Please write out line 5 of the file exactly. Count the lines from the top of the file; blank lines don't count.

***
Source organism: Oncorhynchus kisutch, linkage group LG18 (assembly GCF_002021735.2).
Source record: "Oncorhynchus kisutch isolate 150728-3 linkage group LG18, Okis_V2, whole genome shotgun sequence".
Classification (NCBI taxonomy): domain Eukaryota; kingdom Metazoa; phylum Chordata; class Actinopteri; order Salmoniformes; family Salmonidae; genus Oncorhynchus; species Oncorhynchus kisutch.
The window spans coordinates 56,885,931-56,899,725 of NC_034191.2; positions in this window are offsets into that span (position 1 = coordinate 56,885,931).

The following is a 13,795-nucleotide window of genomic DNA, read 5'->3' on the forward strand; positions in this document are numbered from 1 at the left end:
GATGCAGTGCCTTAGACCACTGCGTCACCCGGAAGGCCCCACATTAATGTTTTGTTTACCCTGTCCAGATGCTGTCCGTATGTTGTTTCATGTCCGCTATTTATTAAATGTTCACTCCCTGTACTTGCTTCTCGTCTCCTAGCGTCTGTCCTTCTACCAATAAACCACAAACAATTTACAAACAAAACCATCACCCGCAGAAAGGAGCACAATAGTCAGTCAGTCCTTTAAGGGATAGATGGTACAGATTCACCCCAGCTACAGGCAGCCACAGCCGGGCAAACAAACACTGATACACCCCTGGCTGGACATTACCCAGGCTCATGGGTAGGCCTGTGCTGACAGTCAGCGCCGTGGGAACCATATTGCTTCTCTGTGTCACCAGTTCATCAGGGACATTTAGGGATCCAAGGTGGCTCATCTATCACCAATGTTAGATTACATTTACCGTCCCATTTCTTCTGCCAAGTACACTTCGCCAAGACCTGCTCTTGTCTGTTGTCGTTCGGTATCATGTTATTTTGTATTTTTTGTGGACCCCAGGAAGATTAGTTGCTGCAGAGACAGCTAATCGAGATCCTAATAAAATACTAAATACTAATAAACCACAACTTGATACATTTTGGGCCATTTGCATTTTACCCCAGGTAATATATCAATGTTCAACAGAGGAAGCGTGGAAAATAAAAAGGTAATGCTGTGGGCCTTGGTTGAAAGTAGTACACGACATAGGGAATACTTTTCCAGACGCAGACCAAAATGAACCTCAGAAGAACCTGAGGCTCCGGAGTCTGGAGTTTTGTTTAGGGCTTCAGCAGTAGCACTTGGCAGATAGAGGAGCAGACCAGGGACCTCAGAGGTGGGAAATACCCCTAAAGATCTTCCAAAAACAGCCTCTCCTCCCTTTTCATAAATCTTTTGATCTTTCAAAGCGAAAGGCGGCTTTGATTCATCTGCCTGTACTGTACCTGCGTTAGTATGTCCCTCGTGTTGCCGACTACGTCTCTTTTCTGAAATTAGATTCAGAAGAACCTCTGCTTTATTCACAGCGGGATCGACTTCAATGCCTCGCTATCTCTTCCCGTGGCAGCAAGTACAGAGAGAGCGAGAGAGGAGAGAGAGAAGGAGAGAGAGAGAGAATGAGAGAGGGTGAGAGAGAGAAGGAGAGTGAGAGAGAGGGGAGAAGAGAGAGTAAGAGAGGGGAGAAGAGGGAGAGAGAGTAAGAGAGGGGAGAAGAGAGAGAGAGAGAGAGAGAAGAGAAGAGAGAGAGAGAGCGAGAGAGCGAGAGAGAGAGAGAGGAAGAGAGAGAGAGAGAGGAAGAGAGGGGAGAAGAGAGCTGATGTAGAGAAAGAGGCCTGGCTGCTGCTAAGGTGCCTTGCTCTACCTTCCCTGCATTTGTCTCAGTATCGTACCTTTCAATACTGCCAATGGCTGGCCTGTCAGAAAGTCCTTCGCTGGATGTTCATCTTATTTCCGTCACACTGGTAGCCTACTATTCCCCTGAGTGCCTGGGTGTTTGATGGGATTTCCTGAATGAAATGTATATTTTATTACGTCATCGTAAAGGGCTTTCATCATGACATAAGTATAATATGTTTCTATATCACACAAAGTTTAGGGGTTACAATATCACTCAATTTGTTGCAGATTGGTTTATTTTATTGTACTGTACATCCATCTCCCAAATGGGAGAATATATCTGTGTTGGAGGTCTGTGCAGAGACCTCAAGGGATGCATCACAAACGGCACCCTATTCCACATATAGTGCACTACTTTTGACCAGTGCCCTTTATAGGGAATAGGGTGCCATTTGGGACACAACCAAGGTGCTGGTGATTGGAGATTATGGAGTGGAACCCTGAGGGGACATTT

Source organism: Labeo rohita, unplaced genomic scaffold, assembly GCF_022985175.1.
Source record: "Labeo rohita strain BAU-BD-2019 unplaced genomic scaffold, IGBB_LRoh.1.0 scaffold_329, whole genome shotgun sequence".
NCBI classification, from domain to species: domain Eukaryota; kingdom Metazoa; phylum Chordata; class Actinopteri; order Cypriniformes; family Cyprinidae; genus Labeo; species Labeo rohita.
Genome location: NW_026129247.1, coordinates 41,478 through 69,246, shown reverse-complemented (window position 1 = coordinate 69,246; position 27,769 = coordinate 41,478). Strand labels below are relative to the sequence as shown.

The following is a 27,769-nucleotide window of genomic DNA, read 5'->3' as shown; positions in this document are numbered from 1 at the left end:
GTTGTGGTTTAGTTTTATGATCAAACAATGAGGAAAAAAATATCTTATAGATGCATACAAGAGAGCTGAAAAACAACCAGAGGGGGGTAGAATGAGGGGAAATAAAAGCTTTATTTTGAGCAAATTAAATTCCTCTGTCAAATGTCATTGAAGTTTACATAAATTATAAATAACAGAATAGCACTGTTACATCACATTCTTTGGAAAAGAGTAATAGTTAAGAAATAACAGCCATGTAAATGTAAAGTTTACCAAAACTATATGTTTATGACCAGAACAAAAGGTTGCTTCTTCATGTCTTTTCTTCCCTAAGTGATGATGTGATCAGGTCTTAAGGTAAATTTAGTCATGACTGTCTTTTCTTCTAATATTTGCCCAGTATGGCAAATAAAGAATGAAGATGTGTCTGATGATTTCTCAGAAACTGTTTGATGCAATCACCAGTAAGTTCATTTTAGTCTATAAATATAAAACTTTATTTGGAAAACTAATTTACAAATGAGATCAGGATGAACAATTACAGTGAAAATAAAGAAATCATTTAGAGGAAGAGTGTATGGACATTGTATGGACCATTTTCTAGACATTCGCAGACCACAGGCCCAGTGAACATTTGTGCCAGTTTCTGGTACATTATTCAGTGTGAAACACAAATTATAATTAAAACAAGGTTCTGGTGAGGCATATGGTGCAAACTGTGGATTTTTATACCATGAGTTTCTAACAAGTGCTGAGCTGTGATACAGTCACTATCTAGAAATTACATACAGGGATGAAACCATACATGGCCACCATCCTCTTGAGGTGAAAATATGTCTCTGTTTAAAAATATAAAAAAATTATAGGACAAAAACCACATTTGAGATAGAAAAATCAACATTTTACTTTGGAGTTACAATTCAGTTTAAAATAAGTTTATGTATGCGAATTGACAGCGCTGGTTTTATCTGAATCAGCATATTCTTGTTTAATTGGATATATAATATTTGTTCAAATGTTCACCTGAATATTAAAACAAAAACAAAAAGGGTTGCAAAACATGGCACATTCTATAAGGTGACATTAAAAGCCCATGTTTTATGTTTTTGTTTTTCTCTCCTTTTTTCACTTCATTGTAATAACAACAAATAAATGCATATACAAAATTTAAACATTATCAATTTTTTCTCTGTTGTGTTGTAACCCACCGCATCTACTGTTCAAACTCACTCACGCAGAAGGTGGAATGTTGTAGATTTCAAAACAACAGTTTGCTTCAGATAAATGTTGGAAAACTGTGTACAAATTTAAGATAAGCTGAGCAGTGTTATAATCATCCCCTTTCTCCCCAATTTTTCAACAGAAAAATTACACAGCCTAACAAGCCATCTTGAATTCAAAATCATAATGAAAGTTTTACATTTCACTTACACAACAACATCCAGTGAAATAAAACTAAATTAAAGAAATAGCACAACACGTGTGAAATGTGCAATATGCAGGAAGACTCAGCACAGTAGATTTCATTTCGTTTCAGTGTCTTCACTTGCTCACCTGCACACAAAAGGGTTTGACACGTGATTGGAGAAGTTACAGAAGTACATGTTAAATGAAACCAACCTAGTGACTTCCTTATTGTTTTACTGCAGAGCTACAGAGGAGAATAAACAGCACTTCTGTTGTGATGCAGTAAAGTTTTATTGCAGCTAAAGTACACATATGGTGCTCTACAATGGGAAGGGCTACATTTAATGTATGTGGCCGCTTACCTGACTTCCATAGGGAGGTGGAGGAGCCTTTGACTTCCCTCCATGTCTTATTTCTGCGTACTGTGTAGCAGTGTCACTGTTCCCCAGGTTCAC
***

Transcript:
The following is a 13,795-nucleotide window of genomic DNA, read 5'->3' on the forward strand; positions in this document are numbered from 1 at the left end: